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Jason Flores with a swamp rabbit harvested along a canal bank in the coastal marsh.
(Submitted Photo/John K. Flores)

Rabbit season remains open until the end of the month

I can remember picking up a spent 20-gauge shotgun shell long ago that ejected from my little Harrington & Richardson crack barrel. I was 14 at the time and just made a lucky shot on a running cottontail rabbit. It was my first.
The shot shell still was smoking, and I can remember placing it up to my nose where the aroma, though pungent, was like no other.
Walking over to where the rabbit lay, I picked it up. Its lifeless body still felt warm, and it too, had a smell.
I lived in Michigan at the time, where sparkling frosts came early in the fall. By midmorning, the frosts would melt, leaving the leaf-strewn ground damp with moisture. The smell of the rabbit was musty, like the ground.
It was the smell of smokeless powder and musty rabbits that hooked me hunting small game and until I went in the service, how I spent most of my fall and winters back home.
My first duty assignment was in the Southwest. Specifically, the Chihuahuan desert of New Mexico. I thought I had died and went to heaven upon my arrival to this land far different from the one I grew up in.
Considered a varmint and non-game animal along with jackrabbits, cottontails could be hunted year around. The southwestern cottontail where I was stationed was also much smaller than the eastern species I was accustomed to.
We even hunted them differently than back home. In Michigan, cottontails were hunted either by using beagles to chase them out of thick cover or by walking them up, where two-legged humans did all the work.
In New Mexico, we’d hunt them with a .22 rifle by sight. I found out pretty quick in the desert you either became a good marksman or you didn’t eat rabbit.
When I killed my first desert cottontail, the feeling was much the same as those I had when I was a boy growing up in Michigan. Moreover, the desert had its own smells, its own particular vegetation, and even a dampness that came with light snows, frosts and periodic rain that came down from the nearby mountains.
For the past 36 years, I’ve done all of my rabbit hunting in marshes of coastal Louisiana. And, like the upper Midwest and the Southwest, there is a species of cottontail specific to our region, with its own challenges.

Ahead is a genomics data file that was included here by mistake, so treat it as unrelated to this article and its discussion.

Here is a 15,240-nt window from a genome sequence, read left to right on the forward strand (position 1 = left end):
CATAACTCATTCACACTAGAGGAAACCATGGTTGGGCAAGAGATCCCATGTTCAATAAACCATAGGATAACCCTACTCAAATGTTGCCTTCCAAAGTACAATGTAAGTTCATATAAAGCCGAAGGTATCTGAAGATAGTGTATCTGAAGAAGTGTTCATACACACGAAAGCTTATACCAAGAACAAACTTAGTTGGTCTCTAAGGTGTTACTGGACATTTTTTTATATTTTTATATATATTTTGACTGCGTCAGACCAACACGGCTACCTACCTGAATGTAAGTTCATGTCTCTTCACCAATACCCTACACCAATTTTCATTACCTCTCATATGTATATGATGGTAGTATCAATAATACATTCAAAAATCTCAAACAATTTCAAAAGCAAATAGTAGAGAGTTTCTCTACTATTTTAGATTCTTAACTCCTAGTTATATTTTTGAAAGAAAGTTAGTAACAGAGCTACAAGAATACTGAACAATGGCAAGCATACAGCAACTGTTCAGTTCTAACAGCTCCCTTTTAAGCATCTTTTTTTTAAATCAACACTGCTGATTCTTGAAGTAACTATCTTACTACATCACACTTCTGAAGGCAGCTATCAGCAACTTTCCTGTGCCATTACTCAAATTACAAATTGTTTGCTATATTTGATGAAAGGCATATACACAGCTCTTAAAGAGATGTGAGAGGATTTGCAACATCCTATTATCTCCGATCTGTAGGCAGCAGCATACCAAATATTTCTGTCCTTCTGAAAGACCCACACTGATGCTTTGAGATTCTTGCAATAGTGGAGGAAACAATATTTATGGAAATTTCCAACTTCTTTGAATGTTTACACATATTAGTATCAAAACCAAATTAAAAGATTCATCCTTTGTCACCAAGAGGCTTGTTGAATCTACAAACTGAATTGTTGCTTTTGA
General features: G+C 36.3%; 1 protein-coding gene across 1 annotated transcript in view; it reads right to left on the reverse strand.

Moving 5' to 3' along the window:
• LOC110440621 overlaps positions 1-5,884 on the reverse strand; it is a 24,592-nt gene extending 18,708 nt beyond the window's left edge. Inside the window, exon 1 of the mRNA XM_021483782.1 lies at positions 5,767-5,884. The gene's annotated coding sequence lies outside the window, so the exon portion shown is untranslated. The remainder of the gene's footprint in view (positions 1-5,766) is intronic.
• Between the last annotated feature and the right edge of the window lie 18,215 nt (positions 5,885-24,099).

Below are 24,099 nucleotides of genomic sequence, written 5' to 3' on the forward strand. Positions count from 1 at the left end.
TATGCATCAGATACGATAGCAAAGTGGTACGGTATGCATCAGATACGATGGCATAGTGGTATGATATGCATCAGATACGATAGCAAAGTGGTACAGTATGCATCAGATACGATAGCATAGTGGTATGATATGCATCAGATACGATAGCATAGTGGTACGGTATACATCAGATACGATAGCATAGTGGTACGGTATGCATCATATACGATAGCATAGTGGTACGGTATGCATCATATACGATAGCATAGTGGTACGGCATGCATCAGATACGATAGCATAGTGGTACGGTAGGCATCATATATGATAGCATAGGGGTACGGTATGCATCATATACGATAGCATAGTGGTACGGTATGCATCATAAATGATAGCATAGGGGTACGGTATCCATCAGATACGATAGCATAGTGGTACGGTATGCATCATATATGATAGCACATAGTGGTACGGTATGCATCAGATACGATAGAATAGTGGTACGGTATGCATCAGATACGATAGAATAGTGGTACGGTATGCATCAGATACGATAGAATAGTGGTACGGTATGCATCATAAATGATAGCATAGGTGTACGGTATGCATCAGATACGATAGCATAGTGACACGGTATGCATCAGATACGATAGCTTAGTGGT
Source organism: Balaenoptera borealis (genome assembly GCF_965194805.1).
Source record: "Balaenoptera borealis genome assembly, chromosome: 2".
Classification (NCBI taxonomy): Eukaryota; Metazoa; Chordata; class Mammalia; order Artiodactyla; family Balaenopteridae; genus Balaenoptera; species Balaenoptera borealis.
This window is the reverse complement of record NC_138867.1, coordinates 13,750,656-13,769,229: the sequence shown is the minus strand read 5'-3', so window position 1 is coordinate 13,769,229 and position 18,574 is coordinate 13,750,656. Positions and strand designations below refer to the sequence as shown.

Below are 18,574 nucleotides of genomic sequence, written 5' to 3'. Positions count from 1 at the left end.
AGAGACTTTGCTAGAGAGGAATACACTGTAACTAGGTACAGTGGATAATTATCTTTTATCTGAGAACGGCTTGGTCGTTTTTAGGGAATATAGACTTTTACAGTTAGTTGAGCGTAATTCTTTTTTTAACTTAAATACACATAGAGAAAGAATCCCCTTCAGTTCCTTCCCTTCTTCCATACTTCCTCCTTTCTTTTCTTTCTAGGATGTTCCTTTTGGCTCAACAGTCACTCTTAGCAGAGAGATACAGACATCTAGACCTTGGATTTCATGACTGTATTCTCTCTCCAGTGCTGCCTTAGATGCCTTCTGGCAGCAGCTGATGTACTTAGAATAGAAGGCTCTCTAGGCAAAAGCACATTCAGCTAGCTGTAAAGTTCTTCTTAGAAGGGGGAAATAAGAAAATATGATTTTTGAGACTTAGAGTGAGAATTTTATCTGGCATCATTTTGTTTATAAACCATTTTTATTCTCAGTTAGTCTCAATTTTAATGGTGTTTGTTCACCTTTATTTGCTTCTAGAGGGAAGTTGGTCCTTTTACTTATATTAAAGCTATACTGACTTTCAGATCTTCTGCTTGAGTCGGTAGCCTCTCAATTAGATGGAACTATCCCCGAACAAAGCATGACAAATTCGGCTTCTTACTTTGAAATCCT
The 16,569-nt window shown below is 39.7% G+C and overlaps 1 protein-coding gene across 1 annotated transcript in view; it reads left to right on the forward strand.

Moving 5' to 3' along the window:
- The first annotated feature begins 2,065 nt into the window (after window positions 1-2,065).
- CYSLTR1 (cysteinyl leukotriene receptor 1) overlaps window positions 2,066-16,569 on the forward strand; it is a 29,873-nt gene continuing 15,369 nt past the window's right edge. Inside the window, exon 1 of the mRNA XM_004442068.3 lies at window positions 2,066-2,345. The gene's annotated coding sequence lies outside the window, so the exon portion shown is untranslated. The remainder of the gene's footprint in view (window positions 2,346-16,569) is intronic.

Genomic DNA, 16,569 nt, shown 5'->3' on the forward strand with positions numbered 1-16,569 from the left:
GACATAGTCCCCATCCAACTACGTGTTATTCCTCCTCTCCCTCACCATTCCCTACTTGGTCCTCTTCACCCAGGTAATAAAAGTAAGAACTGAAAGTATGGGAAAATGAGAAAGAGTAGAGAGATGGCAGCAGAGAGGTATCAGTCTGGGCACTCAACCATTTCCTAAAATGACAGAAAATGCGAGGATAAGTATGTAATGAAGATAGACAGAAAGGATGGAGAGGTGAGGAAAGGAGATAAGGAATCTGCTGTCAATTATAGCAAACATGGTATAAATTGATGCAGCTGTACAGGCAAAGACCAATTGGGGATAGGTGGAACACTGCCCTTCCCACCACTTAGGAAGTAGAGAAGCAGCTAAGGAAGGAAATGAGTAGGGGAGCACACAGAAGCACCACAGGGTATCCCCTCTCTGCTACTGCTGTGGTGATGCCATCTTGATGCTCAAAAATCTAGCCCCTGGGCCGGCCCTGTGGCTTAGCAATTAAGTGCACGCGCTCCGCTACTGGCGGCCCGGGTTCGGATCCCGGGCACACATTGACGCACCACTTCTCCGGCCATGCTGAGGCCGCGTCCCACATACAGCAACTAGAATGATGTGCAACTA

The first cottontail I ever killed in Louisiana wasn’t far from my father-in-law’s camp moored in a little location canal a few reaches up Leopard Bayou, just off the Calumet Spillway.
It was along a canal bank where the compressed spoil was easily two to three feet above the high tide water line. The vegetation along the canal contained thick patches of low briars, a few patches of Roseau cane and mixed grasses.
Rabbit sign in the form of pellets was everywhere. Cottontail rabbits often like to climb on something to relieve themselves. There were pellets on logs, washed up dunnage and in nutria trails leading to the water’s edge.
I didn’t make but a handful of steps before a big cottontail burst out of the briar patch that I was stomping, trying to kick one out of cover. I rolled it in one quick shot.
When I picked up the rabbit, it was easily one third larger than the eastern cottontails I hunted as boy in Michigan and perhaps two to three times larger than the little southwestern cottontails in New Mexico.
Come to find out, these weren’t even the same species as the eastern cottontails I hunted back home. These were called “swamp rabbits.” They also had a different scientific name — Sylvilagus aquaticus.
Though swamp rabbits differ in size from their eastern cousins, moreover, prefer marsh habitats and bottomland hardwood swamps, the contrast ends there. The way you hunt swampers is pretty much the same you’d hunt eastern cottontails.
Hunting swamp rabbits tends to be something that pretty much takes place after duck season along coastal Louisiana. The mild winters we experience here locally seldom see leaves fall from the trees until late November and December. What’s more, it’s not often a frost occurs in October or early November, which helps knock the vegetation down, making it easier to see your quarry on the run.
Therefore, February seems to be the month local hunters tend to hunt cottontails in St. Mary Parish. The flag grass, cut grass, cattails and bull tongue are brown, down and flattened out in the marsh. Canal bank briar patches have thinned out a bit, where any flushed rabbit has a hard time escaping well-placed shots.
Lastly, prevailing south winds tend to push water over the flattened marshes. When this occurs, it leaves only the high ground for rabbits to find refuge and makes it much easier for hunters to bag a few.
Rabbit season ends Feb. 29, providing just over a week to try and bag a few swampers this year. There’s nothing quite like hunting swamp rabbits, just like their eastern cousins in Michigan and miniature kin out in the Southwest desert.
Rabbit hunting is allowed on the Atchafalaya Delta and Attakapas Wildlife Management areas following the duck season. Both of these public wildlife management areas are known to produce rabbits.
As a precaution, be sure to hydrate while walking up rabbits in the marsh. This type of hunting can be physically challenging. Also, on warmer days, watch for snakes. Though it’s not often you hear of someone getting snake bit around these parts, it can and does happen. It’s just smart to be careful.
When it comes to rabbit hunting, there are some differences North, South, East and West. But, no matter how different the locations, the smells or the quarry size, just getting out is worth your while.
EDITOR’S NOTE: Flores is The Daily Review’s Outdoor Writer.

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